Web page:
-with files from Sustain Ontario
Things are really moving forward in a positive way in Ontario when it comes to providing better food systems for all. With all the hard work done by the tireless food advocates throughout our province finally being addressed, changes are at last being made that will benefit farmers, producers and consumers in Ontario.
The Ontario Provincial Government just made three small steps towards better food systems. On January 29 the Ontario government released three much anticipated aspirational food literacy goals under the Local Food Act:
- Goal 1: Increase the number of Ontarians who know what local foods are available.
- Goal 2: Increase the number of Ontarians who know how and where to obtain local foods.
- Goal 3: Increase the number of Ontarians who prepare local food meals for family and friends, and make local food more available through food service providers.
According to the Ontario Ministry of Agriculture, Food and Rural Affairs, “Local food” is defined within the act as follows:
- Food produced or harvested in Ontario, including forest or freshwater food, and
- Subject to any limitations in the regulations, food and beverages made in Ontario if they include ingredients produced or harvested in Ontario;
Sustain Ontario has been a central voice in consultations to establish these goals, connecting policymakers with educators, community food groups and farmers who are already educating Ontarians on where their food comes from and how and where to grow, prepare and purchase it.
“Improving food literacy is at the heart of school food work,” says Meredith Hayes, Acting Coordinator of the Ontario Edible Education Network. “By sharing knowledge about local foods, we grow a common language to talk about the importance of healthy eating, food accessibility, and supporting local producers in our communities.”
The Ontario Edible Education Network was established as an initiative of Sustain Ontario to bring together groups in Ontario that are doing great work to connect children and youth with good food. The network better enables these groups to share resources, ideas, and experience, work together on advocacy, and facilitate efforts across the province to get children and youth eating, growing, cooking, celebrating, and learning about healthy, local and sustainably produced food.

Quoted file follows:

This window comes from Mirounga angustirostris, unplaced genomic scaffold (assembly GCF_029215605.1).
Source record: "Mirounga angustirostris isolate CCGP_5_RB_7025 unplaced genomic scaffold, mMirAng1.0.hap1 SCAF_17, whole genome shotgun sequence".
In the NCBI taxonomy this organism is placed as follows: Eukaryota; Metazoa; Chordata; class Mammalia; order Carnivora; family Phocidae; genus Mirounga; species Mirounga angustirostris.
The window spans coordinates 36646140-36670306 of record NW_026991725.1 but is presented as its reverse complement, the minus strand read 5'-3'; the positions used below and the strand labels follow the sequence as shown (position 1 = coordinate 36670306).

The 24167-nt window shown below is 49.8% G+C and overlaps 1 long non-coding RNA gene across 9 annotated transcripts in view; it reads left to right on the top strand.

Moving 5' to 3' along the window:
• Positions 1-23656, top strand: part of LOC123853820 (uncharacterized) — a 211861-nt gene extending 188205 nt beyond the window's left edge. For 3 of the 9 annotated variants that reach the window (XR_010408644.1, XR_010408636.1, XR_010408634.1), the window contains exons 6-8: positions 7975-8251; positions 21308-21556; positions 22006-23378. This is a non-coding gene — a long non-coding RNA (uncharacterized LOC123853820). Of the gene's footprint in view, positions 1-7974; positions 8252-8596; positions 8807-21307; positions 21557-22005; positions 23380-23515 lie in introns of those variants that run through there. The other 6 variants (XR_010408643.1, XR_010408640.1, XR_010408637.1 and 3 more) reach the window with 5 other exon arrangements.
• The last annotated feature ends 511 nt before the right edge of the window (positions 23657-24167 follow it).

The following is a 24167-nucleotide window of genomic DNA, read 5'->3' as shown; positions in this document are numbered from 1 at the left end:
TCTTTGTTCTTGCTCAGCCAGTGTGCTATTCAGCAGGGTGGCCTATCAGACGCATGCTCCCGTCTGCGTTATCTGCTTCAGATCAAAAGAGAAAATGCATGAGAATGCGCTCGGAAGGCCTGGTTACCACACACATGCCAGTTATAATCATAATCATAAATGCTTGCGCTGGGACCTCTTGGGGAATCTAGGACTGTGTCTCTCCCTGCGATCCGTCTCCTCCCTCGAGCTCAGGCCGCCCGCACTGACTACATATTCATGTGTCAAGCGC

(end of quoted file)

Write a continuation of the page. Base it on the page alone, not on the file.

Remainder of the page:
Hosted by Sustain Ontario, it has been a leader in the consultation process; convening educators, parents and organizations that are working to improve food environments for children and youth. The network presented to the Standing Committee on Social Policy during the Local Food Act hearings and summarized the perspectives of Ontario stakeholders’ submissions in their paper, “A Discussion about Food Literacy Within the Context of the Local Food Act.” A second paper on food literacy interventions and performance indicators with respect to these goals is forthcoming.
“We’d like to congratulate the Ontario Ministry of Agriculture, Food and Rural Affairs on this milestone. We all win when food literacy improves and setting these goals is a very exciting step toward a healthy future for all Ontarians,” says Carolyn Young, Director of Sustain Ontario. “These are common goals that inspire important work and validate so much of the good work that is being done.”
Determining how to measure progress towards these goals is the next step. As leaders in the field of food literacy, Sustain Ontario, along with the Ontario Edible Education Network, are excited to amplify and animate this process.
Improving food literacy has wide implications for food and farming systems. Initiatives’ outcomes include increased income for local farmers through community-supported agriculture and food service contracts, more fresh food consumption linked to better mental and physical health outcomes, and safe and inclusive communities through farmers’ markets and school and community gardens.
From “A Discussion about Food Literacy Within the Context of the Local Food Act”
A number of food literacy concepts were repeatedly mentioned as being essential for building a strong food system in Ontario and for achieving broader health, economic, and socio-cultural goals. When many of these themes are drawn together, the submissions discuss food literacy as the understanding of:
- Local agriculture and where food comes from;
- How food systems impact individual health, broader societal and economic wellbeing, and the environment;
- How to grow, access, prepare, and prefer healthy, safe and nutritious food.